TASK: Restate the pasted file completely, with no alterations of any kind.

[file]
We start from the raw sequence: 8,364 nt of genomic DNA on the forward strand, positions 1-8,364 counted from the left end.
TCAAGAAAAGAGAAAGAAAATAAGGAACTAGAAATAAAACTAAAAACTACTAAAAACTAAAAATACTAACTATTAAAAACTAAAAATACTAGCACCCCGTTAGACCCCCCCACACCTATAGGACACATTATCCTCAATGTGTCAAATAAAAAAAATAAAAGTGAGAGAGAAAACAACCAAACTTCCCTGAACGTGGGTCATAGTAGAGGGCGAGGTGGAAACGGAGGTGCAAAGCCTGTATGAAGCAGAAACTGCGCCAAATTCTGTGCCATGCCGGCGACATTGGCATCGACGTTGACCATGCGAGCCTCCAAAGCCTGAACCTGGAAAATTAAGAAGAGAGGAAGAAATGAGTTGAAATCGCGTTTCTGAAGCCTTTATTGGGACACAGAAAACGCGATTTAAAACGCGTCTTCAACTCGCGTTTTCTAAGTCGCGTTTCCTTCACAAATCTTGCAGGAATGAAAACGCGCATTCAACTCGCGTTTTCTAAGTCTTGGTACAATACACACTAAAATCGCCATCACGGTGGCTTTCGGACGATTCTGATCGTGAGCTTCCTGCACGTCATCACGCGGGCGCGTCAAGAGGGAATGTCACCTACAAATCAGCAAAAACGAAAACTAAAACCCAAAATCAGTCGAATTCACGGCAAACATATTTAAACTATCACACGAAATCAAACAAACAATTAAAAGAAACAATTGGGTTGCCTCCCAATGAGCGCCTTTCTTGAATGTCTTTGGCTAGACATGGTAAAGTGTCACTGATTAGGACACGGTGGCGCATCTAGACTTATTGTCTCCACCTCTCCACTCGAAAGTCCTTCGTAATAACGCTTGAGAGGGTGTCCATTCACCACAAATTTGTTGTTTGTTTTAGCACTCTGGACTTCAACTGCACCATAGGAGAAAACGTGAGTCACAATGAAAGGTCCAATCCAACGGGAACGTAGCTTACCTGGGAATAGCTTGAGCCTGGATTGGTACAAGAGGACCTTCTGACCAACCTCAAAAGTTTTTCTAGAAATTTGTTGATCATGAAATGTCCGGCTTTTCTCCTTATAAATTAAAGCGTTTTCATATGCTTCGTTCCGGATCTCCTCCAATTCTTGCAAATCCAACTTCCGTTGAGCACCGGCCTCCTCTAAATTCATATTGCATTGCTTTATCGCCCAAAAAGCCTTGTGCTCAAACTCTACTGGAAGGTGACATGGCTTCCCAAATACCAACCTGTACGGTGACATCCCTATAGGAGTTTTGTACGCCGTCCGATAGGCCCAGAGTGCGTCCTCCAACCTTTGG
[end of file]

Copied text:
We start from the raw sequence: 8,364 nt of genomic DNA on the forward strand, positions 1-8,364 counted from the left end.
TCAAGAAAAGAGAAAGAAAATAAGGAACTAGAAATAAAACTAAAAACTACTAAAAACTAAAAATACTAACTATTAAAAACTAAAAATACTAGCACCCCGTTAGACCCCCCCACACCTATAGGACACATTATCCTCAATGTGTCAAATAAAAAAAATAAAAGTGAGAGAGAAAACAACCAAACTTCCCTGAACGTGGGTCATAGTAGAGGGCGAGGTGGAAACGGAGGTGCAAAGCCTGTATGAAGCAGAAACTGCGCCAAATTCTGTGCCATGCCGGCGACATTGGCATCGACGTTGACCATGCGAGCCTCCAAAGCCTGAACCTGGAAAATTAAGAAGAGAGGAAGAAATGAGTTGAAATCGCGTTTCTGAAGCCTTTATTGGGACACAGAAAACGCGATTTAAAACGCGTCTTCAACTCGCGTTTTCTAAGTCGCGTTTCCTTCACAAATCTTGCAGGAATGAAAACGCGCATTCAACTCGCGTTTTCTAAGTCTTGGTACAATACACACTAAAATCGCCATCACGGTGGCTTTCGGACGATTCTGATCGTGAGCTTCCTGCACGTCATCACGCGGGCGCGTCAAGAGGGAATGTCACCTACAAATCAGCAAAAACGAAAACTAAAACCCAAAATCAGTCGAATTCACGGCAAACATATTTAAACTATCACACGAAATCAAACAAACAATTAAAAGAAACAATTGGGTTGCCTCCCAATGAGCGCCTTTCTTGAATGTCTTTGGCTAGACATGGTAAAGTGTCACTGATTAGGACACGGTGGCGCATCTAGACTTATTGTCTCCACCTCTCCACTCGAAAGTCCTTCGTAATAACGCTTGAGAGGGTGTCCATTCACCACAAATTTGTTGTTTGTTTTAGCACTCTGGACTTCAACTGCACCATAGGAGAAAACGTGAGTCACAATGAAAGGTCCAATCCAACGGGAACGTAGCTTACCTGGGAATAGCTTGAGCCTGGATTGGTACAAGAGGACCTTCTGACCAACCTCAAAAGTTTTTCTAGAAATTTGTTGATCATGAAATGTCCGGCTTTTCTCCTTATAAATTAAAGCGTTTTCATATGCTTCGTTCCGGATCTCCTCCAATTCTTGCAAATCCAACTTCCGTTGAGCACCGGCCTCCTCTAAATTCATATTGCATTGCTTTATCGCCCAAAAAGCCTTGTGCTCAAACTCTACTGGAAGGTGACATGGCTTCCCAAATACCAACCTGTACGGTGACATCCCTATAGGAGTTTTGTACGCCGTCCGATAGGCCCAGAGTGCGTCCTCCAACCTTTGG